Sidekick can be operated in the two modes, Standalone Mode (procedure reference) and Remote Expert Mode. The Sidekick application in Standalone Mode is intended to be an additive tool to assist crew members with complex procedures or to support procedures requiring multiple crew members. The Sidekick application has all procedures pre-loaded within the application and the on-orbit wireless and ground network are not required. The Sidekick application, which provides the holographic procedure viewing capability is not intended to replace any existing ISS procedure viewing applications (International Procedure Viewer, etc.). The Remote Expert Mode is a video teleconference capability that allows the crew to have direct support from the flight control team, POIC, system expert or payload developer to support ISS mission objectives.
 
Initial remote expert mode is intended for the Operations Support Officer (OSO) Console with expansion to the POIC and other Flight Control Team (FCT) Consoles as required. The Remote Expert Mode requires the Sidekick Device, on-orbit wireless communications, KU-Band connectivity and Internet access to provide this capability.

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Applications

Space Applications
Sidekick provides hands-free, heads-up assistance to crew members in space, enabling new ways to communicate with each other and with support personnel on Earth. High-definition holograms integrate with physical places and objects, allowing crew members to see schematics or diagrams in 3-D to help them complete tasks. Sidekick operates in two modes, allowing it to work as a simple reference tool or as a teleconferencing tool.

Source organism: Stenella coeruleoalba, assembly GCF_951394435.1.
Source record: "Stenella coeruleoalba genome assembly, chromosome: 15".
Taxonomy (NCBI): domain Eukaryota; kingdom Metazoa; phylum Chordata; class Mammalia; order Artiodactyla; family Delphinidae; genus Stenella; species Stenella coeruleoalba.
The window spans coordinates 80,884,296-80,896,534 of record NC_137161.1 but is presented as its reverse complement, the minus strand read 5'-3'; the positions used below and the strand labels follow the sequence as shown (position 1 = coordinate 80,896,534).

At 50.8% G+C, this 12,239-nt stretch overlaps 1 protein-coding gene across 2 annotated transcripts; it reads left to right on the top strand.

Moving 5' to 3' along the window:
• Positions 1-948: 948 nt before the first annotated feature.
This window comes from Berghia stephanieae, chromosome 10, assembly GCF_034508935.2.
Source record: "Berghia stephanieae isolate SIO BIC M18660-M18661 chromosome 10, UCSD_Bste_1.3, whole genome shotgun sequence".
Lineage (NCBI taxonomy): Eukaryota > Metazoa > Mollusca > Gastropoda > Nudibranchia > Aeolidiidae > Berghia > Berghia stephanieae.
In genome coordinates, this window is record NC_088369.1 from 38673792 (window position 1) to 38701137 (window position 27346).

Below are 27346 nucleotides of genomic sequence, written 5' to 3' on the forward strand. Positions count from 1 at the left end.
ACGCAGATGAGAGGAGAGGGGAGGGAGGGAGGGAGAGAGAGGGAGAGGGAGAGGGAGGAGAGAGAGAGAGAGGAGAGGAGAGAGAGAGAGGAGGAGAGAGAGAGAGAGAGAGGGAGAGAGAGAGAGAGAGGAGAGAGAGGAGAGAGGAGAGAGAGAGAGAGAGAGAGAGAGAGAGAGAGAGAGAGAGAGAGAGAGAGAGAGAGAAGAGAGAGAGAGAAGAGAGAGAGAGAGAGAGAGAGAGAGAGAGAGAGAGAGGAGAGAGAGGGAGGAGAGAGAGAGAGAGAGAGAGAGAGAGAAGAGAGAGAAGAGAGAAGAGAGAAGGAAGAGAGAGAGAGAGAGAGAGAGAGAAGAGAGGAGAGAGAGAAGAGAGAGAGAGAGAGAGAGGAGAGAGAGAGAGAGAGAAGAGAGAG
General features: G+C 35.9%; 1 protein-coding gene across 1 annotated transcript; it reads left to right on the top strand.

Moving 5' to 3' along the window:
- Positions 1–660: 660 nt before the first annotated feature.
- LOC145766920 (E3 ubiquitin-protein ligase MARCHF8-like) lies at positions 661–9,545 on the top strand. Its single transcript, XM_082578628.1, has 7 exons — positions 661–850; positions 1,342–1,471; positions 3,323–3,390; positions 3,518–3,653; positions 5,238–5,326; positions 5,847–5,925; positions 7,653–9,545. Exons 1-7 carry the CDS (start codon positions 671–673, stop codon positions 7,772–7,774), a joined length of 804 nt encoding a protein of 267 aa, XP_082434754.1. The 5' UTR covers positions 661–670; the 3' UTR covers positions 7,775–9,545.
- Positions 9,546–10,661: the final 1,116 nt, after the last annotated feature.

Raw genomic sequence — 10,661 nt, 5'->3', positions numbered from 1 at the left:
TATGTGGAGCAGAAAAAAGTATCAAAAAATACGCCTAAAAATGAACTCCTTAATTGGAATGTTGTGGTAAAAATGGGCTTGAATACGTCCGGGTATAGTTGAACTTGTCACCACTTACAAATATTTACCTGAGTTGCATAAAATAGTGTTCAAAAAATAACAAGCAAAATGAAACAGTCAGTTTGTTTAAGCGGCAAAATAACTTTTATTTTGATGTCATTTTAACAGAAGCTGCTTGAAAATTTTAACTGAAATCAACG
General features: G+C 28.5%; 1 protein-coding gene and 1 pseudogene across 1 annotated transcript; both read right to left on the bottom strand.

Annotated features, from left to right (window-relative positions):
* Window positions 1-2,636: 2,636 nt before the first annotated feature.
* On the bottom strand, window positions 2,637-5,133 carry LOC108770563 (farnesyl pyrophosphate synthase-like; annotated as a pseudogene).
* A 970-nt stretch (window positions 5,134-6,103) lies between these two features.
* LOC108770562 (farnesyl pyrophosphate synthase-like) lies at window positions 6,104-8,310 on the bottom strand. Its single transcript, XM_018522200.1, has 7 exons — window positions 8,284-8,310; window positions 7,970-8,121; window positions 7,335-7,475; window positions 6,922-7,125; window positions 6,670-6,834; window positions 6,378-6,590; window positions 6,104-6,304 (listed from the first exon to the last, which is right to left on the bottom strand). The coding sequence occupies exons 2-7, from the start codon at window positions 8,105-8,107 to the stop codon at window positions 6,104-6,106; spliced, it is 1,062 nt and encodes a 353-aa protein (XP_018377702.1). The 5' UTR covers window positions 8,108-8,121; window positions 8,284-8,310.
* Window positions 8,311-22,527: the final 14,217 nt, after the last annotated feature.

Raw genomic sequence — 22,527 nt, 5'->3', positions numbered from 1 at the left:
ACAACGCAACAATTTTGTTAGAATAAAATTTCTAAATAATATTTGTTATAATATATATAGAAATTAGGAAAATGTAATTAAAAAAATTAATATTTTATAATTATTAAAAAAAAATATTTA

Earth Applications
The technology enabling Sidekick has many potential uses on Earth, from construction and design projects to meetings to immersive play.

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Operations

Operational Requirements and Protocols

The checkout of Remote Expert Mode requires a scheduled video teleconference with the ground and also coordination with MCC for the initial teleconference with each of two devices and two crew members for a one hour call each to verify the quality of the video and audio of the device and annotations.

Crew member powers on the device. Crew places and adjusts the Sidekick device on head. Crew carries out tasks as designed.

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Decadal Survey Recommendations

Information Pending

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Results/More Information

Information Pending

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Related Websites

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Imagery

image The Sidekick hardware. Image courtesy of Microsoft.
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Operational concept and implementation of the Sidekick investigation. Image courtesy of NASA.

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NASA and Microsoft engineers test Project Sidekick on NASA's Weightless Wonder C9 jet. Project Sidekick uses Microsoft HoloLens to provide virtual aid to astronauts working on the International Space Station. Image courtesy of NASA.